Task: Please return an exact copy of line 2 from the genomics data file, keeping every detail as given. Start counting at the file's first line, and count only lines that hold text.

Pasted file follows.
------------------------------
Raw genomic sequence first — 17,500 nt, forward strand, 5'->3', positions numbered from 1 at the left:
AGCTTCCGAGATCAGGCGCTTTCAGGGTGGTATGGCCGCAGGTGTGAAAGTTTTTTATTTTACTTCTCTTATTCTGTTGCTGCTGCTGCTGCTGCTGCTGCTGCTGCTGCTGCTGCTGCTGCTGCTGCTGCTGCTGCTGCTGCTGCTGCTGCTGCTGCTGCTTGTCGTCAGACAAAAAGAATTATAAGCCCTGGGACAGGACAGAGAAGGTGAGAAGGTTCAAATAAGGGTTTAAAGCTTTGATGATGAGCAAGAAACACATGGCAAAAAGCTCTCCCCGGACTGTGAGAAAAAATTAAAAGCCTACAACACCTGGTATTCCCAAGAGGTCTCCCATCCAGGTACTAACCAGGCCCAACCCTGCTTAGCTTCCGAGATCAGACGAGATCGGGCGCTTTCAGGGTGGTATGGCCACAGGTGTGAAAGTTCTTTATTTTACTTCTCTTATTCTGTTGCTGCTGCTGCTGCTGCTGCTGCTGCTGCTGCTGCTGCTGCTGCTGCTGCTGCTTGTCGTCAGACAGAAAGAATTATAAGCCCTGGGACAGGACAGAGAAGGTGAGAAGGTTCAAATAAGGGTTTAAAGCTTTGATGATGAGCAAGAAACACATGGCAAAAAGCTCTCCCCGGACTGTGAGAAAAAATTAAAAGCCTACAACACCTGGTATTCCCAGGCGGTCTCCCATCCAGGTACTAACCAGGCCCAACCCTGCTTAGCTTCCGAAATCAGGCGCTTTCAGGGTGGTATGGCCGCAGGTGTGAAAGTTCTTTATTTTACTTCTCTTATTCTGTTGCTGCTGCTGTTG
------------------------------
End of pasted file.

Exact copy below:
AGCTTCCGAGATCAGGCGCTTTCAGGGTGGTATGGCCGCAGGTGTGAAAGTTTTTTATTTTACTTCTCTTATTCTGTTGCTGCTGCTGCTGCTGCTGCTGCTGCTGCTGCTGCTGCTGCTGCTGCTGCTGCTGCTGCTGCTGCTGCTGCTGCTGCTGCTGCTTGTCGTCAGACAAAAAGAATTATAAGCCCTGGGACAGGACAGAGAAGGTGAGAAGGTTCAAATAAGGGTTTAAAGCTTTGATGATGAGCAAGAAACACATGGCAAAAAGCTCTCCCCGGACTGTGAGAAAAAATTAAAAGCCTACAACACCTGGTATTCCCAAGAGGTCTCCCATCCAGGTACTAACCAGGCCCAACCCTGCTTAGCTTCCGAGATCAGACGAGATCGGGCGCTTTCAGGGTGGTATGGCCACAGGTGTGAAAGTTCTTTATTTTACTTCTCTTATTCTGTTGCTGCTGCTGCTGCTGCTGCTGCTGCTGCTGCTGCTGCTGCTGCTGCTGCTGCTTGTCGTCAGACAGAAAGAATTATAAGCCCTGGGACAGGACAGAGAAGGTGAGAAGGTTCAAATAAGGGTTTAAAGCTTTGATGATGAGCAAGAAACACATGGCAAAAAGCTCTCCCCGGACTGTGAGAAAAAATTAAAAGCCTACAACACCTGGTATTCCCAGGCGGTCTCCCATCCAGGTACTAACCAGGCCCAACCCTGCTTAGCTTCCGAAATCAGGCGCTTTCAGGGTGGTATGGCCGCAGGTGTGAAAGTTCTTTATTTTACTTCTCTTATTCTGTTGCTGCTGCTGTTG